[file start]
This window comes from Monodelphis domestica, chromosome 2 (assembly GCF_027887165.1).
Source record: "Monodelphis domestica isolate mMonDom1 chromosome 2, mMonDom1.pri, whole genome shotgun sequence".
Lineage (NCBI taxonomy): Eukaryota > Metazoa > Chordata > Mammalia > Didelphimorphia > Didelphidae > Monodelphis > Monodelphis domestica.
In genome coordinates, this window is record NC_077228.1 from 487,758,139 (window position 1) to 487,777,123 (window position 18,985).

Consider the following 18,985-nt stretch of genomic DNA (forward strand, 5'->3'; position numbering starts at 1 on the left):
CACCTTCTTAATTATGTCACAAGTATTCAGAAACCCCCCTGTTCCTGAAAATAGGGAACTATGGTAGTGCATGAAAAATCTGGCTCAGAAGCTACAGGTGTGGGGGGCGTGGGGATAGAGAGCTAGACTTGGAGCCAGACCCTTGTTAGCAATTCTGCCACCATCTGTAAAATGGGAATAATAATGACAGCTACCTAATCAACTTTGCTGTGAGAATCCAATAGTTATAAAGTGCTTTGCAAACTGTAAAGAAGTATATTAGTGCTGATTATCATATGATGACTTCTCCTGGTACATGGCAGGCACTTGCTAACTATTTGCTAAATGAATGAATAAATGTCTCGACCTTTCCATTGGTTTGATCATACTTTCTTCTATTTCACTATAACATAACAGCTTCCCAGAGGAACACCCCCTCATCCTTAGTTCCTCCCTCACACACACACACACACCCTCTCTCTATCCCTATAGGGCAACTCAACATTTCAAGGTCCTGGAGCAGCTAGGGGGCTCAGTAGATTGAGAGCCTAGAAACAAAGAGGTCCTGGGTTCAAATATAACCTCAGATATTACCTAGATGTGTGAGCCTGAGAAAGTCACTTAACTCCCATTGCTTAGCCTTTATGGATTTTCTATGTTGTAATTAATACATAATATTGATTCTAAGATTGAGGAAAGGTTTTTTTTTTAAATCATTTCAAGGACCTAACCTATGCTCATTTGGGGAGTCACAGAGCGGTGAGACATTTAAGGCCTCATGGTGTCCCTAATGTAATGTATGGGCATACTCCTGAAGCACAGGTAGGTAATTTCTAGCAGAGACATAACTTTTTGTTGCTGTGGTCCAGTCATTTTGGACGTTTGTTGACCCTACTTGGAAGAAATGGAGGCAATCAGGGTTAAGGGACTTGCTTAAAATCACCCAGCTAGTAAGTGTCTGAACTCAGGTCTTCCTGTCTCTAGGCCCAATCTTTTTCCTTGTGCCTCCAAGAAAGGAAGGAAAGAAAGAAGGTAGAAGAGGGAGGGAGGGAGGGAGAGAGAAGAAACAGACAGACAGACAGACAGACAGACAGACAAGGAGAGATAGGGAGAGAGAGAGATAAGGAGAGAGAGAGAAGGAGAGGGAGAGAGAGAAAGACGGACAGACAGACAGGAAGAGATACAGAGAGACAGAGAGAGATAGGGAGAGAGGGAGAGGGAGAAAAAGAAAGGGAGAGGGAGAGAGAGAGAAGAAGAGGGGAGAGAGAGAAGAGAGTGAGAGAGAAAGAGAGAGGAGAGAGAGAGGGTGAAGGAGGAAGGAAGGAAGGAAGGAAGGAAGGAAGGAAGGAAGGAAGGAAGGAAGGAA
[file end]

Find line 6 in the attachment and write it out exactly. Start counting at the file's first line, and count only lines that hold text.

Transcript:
CACCTTCTTAATTATGTCACAAGTATTCAGAAACCCCCCTGTTCCTGAAAATAGGGAACTATGGTAGTGCATGAAAAATCTGGCTCAGAAGCTACAGGTGTGGGGGGCGTGGGGATAGAGAGCTAGACTTGGAGCCAGACCCTTGTTAGCAATTCTGCCACCATCTGTAAAATGGGAATAATAATGACAGCTACCTAATCAACTTTGCTGTGAGAATCCAATAGTTATAAAGTGCTTTGCAAACTGTAAAGAAGTATATTAGTGCTGATTATCATATGATGACTTCTCCTGGTACATGGCAGGCACTTGCTAACTATTTGCTAAATGAATGAATAAATGTCTCGACCTTTCCATTGGTTTGATCATACTTTCTTCTATTTCACTATAACATAACAGCTTCCCAGAGGAACACCCCCTCATCCTTAGTTCCTCCCTCACACACACACACACACCCTCTCTCTATCCCTATAGGGCAACTCAACATTTCAAGGTCCTGGAGCAGCTAGGGGGCTCAGTAGATTGAGAGCCTAGAAACAAAGAGGTCCTGGGTTCAAATATAACCTCAGATATTACCTAGATGTGTGAGCCTGAGAAAGTCACTTAACTCCCATTGCTTAGCCTTTATGGATTTTCTATGTTGTAATTAATACATAATATTGATTCTAAGATTGAGGAAAGGTTTTTTTTTTAAATCATTTCAAGGACCTAACCTATGCTCATTTGGGGAGTCACAGAGCGGTGAGACATTTAAGGCCTCATGGTGTCCCTAATGTAATGTATGGGCATACTCCTGAAGCACAGGTAGGTAATTTCTAGCAGAGACATAACTTTTTGTTGCTGTGGTCCAGTCATTTTGGACGTTTGTTGACCCTACTTGGAAGAAATGGAGGCAATCAGGGTTAAGGGACTTGCTTAAAATCACCCAGCTAGTAAGTGTCTGAACTCAGGTCTTCCTGTCTCTAGGCCCAATCTTTTTCCTTGTGCCTCCAAGAAAGGAAGGAAAGAAAGAAGGTAGAAGAGGGAGGGAGGGAGGGAGAGAGAAGAAACAGACAGACAGACAGACAGACAGACAGACAAGGAGAGATAGGGAGAGAGAGAGATAAGGAGAGAGAGAGAAGGAGAGGGAGAGAGAGAAAGACGGACAGACAGACAGGAAGAGATACAGAGAGACAGAGAGAGATAGGGAGAGAGGGAGAGGGAGAAAAAGAAAGGGAGAGGGAGAGAGAGAGAAGAAGAGGGGAGAGAGAGAAGAGAGTGAGAGAGAAAGAGAGAGGAGAGAGAGAGGGTGAAGGAGGAAGGAAGGAAGGAAGGAAGGAAGGAAGGAAGGAAGGAAGGAAGGAAGGAA